Ah, Samuel Fuller. The great director, on some levels, exists in his very own category, creatively hitting up in the Kubrick/Kurosawa/Bergman leagues and yet hardly most people outside of serious film geeks have ever heard of him.
Arguably, Fuller has been largely ignored historically because, even in the 50s and early 60s he was cranking up the intensity to levels that simply could not be tolerated by most cinema-goers or even movie critics. Confronted with Fuller’s incendiary vision, American society collectively slapped their hands over their ears and repeated, No, this can’t be the way things are. But they were that way, and Fuller presented it in such a way that you couldn’t deny it. Forget about mom, apple pie and the postwar American dream, Samuel Fuller’s films metaphorically lifted Marilyn Monroe’s skirt to reveal a maniacally grinning demon underneath.
For instance, here’s white supremacist Trent from Shock Corridor, and remember this came out in 1962:
See what I mean? If you’ve never experienced that scene before, right now you’re probably saying, “Holy Shit…”
Sam Fuller was a classic cigar-chomping old school man’s man who’d been a crime reporter in the 1930s and then shipped off to World War II. He fought on the beaches of North Africa, Sicily and Normandy before helping to liberate the concentration camp at Falkenau, where shot some of his earliest film footage.
By the time he made his first movie in 1949 at the age of 37, Fuller was already loaded for bear with levels of life experience most of us would never even wish for. His films combined newspaper sensationalism sprinkled with bits and pieces from his own life. Although not nihilistic, Fuller didn’t have heroes or villains in the classic sense but populated his films with real characters with good and bad all mixed together. You know, like in real life.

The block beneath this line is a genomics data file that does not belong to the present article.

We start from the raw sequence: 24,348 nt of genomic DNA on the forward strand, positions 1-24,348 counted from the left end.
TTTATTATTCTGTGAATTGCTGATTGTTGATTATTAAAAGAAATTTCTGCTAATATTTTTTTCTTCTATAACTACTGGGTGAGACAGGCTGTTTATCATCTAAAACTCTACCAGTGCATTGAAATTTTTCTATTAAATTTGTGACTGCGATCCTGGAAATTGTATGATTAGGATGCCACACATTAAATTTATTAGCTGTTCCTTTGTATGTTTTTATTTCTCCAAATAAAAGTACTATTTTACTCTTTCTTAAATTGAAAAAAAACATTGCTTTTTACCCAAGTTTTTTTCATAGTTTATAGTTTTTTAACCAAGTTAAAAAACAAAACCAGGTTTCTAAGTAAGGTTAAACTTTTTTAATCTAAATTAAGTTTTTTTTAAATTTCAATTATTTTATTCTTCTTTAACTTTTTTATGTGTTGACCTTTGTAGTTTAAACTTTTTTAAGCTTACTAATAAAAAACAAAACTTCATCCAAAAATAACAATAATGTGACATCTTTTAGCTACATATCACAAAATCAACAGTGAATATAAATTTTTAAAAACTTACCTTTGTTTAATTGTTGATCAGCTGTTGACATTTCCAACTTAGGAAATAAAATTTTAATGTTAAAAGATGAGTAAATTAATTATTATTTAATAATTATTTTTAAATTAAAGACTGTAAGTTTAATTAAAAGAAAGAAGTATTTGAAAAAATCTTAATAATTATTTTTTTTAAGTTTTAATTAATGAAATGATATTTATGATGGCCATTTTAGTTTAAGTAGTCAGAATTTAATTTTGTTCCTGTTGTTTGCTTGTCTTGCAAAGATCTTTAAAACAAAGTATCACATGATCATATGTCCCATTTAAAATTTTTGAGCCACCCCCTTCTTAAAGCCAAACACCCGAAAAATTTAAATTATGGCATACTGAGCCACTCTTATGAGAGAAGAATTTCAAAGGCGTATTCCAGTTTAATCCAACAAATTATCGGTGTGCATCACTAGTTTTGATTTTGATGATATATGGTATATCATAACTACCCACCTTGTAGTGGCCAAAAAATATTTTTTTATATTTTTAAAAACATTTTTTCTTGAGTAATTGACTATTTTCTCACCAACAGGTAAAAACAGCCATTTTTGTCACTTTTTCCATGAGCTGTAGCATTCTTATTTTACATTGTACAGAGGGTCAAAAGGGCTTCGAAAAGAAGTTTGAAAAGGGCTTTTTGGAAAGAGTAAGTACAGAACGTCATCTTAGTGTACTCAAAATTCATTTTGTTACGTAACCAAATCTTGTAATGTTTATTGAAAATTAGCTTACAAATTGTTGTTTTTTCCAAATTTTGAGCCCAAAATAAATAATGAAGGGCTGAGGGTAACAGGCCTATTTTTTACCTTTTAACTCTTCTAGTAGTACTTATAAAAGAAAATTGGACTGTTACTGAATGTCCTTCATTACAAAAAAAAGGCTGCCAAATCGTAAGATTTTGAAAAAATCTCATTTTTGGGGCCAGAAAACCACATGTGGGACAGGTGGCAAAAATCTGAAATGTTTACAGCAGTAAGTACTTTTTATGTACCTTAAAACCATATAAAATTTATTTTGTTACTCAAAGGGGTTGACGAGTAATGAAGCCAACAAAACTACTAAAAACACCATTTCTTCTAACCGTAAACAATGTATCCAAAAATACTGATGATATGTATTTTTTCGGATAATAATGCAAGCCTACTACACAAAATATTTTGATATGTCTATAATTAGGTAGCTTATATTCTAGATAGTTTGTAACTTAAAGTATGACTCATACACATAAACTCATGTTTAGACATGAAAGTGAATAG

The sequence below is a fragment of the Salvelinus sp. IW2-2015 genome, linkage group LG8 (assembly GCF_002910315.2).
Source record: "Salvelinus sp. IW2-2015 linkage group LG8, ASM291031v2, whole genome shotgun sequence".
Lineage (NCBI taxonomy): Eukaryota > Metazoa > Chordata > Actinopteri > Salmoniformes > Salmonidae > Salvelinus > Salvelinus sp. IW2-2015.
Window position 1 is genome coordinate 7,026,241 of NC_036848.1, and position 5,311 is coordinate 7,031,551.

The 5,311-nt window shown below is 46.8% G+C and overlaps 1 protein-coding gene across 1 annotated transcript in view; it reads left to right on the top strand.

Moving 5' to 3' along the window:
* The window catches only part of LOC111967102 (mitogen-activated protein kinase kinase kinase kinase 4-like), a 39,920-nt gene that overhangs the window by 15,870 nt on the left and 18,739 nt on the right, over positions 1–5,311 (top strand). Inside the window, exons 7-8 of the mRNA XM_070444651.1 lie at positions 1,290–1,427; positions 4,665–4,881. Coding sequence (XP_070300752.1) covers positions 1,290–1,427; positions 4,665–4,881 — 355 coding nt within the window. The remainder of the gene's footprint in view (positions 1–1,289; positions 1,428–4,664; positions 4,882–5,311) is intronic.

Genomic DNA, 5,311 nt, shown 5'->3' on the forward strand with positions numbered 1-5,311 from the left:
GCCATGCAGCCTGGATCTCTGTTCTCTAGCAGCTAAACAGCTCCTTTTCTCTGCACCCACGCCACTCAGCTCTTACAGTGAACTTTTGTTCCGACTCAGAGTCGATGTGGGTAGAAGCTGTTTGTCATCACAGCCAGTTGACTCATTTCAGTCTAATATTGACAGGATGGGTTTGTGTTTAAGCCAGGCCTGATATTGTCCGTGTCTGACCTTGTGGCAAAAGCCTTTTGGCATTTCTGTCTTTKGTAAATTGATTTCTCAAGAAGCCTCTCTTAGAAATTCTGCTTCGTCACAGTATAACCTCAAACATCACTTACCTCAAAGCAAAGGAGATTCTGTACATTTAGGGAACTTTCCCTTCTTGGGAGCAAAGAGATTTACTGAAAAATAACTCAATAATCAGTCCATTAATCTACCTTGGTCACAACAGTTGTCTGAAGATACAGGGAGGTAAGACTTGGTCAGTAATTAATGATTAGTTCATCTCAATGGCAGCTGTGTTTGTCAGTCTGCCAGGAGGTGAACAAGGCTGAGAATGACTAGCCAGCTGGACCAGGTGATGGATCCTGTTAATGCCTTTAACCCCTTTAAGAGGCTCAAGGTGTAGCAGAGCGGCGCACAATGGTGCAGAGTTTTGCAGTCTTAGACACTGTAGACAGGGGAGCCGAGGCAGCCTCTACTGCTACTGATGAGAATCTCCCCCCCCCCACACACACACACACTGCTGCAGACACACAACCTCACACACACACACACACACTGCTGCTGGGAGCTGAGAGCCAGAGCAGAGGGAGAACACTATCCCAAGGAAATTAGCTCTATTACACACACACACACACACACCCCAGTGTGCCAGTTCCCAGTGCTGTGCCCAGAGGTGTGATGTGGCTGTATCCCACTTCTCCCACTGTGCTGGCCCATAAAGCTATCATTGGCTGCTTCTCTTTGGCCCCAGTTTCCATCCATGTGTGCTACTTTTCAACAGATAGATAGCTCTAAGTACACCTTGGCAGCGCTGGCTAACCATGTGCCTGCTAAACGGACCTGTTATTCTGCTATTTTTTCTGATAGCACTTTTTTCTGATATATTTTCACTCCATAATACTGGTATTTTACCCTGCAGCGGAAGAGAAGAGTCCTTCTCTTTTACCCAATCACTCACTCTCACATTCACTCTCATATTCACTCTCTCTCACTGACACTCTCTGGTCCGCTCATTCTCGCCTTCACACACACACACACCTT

Like any artist or writer or, well THINKER worth a damn, you can’t easily pigeonhole his world view. In Sam Fuller, The Typewriter, the Rifle and the Movie Camera, a documentary about Fuller’s life, Jim Jarmusch describes the iconoclastic director as an “anti-totalitarian anarchist,” though Fuller took heat from both the right and left for Pickup on South Street (which was accused of “Red baiting” and anti-Americanism at the same time!). In the film you can also see Fuller describe both the fascists and mid-20th century communist regimes as “Enemies of humanity.”
Like Luis Buñuel, Fuller got kicked to the curb for a number or years for just going too damn far, with the controversial White Dog—which never did see a US release—about a dog trained to hate black people [A neighbor of mine in Brooklyn had a doberman that hated black people, so this isn’t as far-fetched as you might think], whereupon he moved to France, where he was, of course, hailed as a genius, and finished out the rest of his creative career.
Here’s the entire film about Fuller, shot during his lifetime so that there are plenty of classic quotes from the man. Just as amusing are the shots of Quentin Tarantino and Tim Robbins rooting around in Fuller’s pre-France work-space, uncovering all sorts of Fuller’s old treasures, even as they imitate him and invoke his spirit at a distance: